Ashtanga Yoga in the tradition of Pattabhi Jois has a very practical approach. This makes it very effective for the human mind. It only works though if it is practiced correctly. Some say that this practice is very rigid and repetitive which makes it hard to stick to. This is a matter of perception. I find it not rigid but simple. It tells me exactly what to do, how to breathe, were to look, what to listen to so that my thought producing disposition is arrested. It forces me to be focussed, to be present. Of course it is repetitive. It is a spiritual practice like the repeating of mantras, Pranayama or meditation. If you confuse it with sport or a hobby, it will seem rigid, repetitive and boring.
Doing the same movement, breathing, looking place etc. everyday is a great tool to quieten and bring under control the thinking mind. If we stick to it and can surrender to the repetition and let go of the desire to be entertained, we can in time still our thought stream. Then we can have access to the true intelligence of our being. The constant chitter chatter in our head is not it.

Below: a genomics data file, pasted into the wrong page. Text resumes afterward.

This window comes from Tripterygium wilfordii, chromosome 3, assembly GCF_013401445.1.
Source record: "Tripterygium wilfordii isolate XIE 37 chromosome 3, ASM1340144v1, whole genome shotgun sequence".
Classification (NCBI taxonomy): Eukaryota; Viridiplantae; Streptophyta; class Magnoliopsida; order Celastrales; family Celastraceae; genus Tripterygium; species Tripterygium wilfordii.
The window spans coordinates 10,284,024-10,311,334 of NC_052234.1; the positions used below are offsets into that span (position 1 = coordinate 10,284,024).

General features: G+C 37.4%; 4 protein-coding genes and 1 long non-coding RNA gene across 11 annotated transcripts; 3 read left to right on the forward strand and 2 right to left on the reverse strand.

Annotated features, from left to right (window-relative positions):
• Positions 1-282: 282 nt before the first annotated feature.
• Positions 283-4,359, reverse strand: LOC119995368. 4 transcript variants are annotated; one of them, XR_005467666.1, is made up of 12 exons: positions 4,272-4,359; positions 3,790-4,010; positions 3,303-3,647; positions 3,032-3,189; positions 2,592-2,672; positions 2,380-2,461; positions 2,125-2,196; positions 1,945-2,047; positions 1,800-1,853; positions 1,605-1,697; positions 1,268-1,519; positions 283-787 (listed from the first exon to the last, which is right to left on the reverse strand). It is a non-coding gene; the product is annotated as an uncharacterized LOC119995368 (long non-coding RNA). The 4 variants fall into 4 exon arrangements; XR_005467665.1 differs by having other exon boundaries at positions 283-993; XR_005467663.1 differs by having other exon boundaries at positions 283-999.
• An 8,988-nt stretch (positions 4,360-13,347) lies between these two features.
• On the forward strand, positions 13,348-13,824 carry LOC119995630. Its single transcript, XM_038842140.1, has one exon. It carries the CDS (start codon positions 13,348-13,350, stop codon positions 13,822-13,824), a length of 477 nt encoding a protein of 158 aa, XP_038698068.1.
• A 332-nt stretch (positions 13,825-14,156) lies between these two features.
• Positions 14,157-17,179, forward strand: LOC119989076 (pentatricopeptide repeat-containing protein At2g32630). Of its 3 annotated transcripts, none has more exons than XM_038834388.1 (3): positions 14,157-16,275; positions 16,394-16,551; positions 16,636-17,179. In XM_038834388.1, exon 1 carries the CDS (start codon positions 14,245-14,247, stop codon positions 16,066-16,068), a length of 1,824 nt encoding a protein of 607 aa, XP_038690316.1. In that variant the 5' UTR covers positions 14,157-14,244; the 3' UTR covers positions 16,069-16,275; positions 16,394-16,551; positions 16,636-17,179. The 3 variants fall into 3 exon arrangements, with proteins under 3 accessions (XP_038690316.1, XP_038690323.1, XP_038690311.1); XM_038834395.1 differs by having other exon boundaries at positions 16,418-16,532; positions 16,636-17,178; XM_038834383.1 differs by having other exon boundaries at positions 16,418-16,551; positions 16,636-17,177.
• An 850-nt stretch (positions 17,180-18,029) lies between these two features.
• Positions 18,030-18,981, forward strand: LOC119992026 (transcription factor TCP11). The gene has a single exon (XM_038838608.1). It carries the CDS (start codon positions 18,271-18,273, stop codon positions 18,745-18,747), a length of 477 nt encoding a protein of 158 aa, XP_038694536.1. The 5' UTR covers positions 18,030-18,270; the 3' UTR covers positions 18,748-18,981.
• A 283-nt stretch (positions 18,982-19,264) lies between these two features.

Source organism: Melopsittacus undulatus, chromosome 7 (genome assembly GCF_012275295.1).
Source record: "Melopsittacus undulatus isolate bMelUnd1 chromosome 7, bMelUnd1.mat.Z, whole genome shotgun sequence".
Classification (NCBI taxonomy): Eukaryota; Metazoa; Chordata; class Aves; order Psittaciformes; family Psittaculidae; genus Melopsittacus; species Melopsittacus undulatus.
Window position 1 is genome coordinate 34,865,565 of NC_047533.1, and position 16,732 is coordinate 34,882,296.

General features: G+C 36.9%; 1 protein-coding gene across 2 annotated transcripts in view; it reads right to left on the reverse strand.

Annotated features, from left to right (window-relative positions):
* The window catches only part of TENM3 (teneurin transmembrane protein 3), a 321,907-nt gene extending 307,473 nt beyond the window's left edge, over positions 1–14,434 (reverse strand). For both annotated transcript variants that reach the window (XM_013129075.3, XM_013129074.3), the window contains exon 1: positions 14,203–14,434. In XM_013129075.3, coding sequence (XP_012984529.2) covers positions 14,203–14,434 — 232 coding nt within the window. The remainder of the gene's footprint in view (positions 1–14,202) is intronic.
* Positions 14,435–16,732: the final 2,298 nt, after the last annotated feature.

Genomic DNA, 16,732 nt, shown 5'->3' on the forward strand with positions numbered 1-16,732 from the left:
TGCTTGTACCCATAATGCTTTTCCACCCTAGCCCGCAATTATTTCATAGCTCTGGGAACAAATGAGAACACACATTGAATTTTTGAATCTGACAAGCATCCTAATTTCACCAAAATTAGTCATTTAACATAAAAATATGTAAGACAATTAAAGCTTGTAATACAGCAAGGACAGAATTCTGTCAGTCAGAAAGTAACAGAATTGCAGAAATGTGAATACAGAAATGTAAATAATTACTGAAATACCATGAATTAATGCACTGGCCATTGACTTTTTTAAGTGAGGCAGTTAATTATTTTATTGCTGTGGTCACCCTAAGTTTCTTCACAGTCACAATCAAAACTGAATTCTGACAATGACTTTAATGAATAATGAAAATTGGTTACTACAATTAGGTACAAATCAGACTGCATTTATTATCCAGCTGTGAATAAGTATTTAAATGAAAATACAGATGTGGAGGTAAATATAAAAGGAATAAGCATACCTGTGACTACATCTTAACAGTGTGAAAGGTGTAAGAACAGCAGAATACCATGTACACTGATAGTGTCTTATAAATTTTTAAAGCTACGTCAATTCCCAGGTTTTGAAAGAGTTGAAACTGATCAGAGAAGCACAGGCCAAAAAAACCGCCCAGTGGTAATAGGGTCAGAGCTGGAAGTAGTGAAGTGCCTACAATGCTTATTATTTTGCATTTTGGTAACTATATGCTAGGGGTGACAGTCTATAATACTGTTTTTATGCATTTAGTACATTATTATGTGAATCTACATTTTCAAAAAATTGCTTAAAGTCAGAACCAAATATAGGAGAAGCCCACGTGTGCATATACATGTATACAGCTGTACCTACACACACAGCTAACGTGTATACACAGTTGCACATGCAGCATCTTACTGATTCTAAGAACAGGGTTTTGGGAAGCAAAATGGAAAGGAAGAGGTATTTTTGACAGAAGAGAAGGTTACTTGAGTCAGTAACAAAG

Ironically the practice of this method is often changed to make it more entertaining. If we carry on entertaining our thinking mind it will absorb all our attention. This is defying the purpose of Yoga. The movements in this practice must be carried out in harmony with the breath, bandhas and drishtis. If a posture is difficult, don’t go into it so deeply or stop at the one beforehand. The practice becomes rigid and tense when you have to use all sorts of tools to do an asana perfectly or at all. If you set yourself goals to perform advanced asanas at all costs, you’ll be taking your attention to a future point in time where you might be able to do the asana. You won’t be present. It is not yoga. Your life won’t change with the possibility to do a handstand in the future, it will change with peace of mind now.
“The state of mind that is steady in flow, is the source of happiness; it is but peace. He whose mind is steady, finds all success at his door. We with a scattered mind must find the path of yoga, our only door.”
—Sri T. Krishnamacharya